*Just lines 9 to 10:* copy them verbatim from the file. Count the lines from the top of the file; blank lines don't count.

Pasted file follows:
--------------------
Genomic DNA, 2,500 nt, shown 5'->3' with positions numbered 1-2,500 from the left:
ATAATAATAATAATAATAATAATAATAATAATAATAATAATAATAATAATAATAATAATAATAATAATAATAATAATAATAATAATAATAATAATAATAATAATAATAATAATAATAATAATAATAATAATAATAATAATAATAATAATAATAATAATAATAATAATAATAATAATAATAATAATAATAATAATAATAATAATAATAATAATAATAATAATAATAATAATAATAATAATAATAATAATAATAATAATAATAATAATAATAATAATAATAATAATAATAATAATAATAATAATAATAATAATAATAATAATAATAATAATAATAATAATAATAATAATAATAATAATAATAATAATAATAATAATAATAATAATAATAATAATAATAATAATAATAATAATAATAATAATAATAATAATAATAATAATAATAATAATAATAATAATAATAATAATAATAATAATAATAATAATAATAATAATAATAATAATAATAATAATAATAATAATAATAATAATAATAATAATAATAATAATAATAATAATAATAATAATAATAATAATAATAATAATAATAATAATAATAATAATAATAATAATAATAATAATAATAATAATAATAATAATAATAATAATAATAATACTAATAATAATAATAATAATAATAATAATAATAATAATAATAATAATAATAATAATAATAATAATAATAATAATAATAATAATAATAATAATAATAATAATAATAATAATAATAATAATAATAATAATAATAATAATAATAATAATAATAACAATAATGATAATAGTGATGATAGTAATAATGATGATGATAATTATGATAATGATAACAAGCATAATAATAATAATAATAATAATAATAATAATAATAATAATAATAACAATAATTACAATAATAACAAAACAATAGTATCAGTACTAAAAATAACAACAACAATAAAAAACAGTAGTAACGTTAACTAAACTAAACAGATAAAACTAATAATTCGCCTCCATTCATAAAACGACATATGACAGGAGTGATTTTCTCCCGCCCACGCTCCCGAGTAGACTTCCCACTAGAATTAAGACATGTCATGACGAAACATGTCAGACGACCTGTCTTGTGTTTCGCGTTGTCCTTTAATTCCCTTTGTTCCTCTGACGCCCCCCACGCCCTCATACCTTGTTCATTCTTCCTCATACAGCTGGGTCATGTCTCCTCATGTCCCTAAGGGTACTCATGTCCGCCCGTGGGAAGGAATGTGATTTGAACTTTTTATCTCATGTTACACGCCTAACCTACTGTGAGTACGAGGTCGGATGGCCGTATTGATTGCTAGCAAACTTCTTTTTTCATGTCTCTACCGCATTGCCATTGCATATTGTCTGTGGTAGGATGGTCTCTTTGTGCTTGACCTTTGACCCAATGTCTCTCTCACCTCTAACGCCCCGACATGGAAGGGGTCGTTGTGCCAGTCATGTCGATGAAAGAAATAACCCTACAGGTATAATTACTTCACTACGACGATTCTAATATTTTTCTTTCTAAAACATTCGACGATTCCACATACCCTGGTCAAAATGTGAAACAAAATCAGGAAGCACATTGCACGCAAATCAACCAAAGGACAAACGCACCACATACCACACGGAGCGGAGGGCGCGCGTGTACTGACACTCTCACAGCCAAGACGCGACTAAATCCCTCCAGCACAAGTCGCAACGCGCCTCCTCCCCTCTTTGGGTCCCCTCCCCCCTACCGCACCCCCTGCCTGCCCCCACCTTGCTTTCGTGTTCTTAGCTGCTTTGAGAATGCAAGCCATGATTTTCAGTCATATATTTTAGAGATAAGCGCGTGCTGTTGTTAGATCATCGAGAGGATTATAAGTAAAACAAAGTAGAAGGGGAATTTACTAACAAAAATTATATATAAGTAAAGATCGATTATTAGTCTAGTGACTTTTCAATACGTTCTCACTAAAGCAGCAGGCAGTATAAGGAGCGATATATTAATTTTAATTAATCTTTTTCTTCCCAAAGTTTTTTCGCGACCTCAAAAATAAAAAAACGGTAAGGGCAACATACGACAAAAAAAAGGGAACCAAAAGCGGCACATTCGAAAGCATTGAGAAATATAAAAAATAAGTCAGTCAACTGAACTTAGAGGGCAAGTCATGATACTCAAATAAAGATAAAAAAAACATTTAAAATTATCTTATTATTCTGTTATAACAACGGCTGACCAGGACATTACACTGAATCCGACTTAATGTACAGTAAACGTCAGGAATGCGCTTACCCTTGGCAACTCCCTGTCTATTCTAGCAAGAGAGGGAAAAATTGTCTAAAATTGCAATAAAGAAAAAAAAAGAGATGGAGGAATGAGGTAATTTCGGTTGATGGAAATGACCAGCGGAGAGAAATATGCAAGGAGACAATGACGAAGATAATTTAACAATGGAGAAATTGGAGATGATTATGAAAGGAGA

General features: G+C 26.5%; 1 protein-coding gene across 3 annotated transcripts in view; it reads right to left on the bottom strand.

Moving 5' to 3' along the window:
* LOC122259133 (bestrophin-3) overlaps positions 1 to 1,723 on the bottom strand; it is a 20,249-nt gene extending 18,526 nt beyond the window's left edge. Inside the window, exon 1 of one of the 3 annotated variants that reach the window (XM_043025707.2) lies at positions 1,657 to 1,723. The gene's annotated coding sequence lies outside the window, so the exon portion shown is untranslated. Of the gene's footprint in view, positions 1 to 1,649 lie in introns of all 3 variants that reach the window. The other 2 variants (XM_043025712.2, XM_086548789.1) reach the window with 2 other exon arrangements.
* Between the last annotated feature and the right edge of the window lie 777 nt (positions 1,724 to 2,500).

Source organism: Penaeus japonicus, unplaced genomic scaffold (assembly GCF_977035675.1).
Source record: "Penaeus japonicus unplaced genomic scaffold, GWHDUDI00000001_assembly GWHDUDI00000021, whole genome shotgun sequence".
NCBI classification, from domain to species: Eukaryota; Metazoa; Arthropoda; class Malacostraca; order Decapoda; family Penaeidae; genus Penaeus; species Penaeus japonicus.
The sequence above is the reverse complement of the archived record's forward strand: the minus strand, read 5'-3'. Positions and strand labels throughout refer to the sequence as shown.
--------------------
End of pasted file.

NCBI classification, from domain to species: Eukaryota; Metazoa; Arthropoda; class Malacostraca; order Decapoda; family Penaeidae; genus Penaeus; species Penaeus japonicus.
The sequence above is the reverse complement of the archived record's forward strand: the minus strand, read 5'-3'. Positions and strand labels throughout refer to the sequence as shown.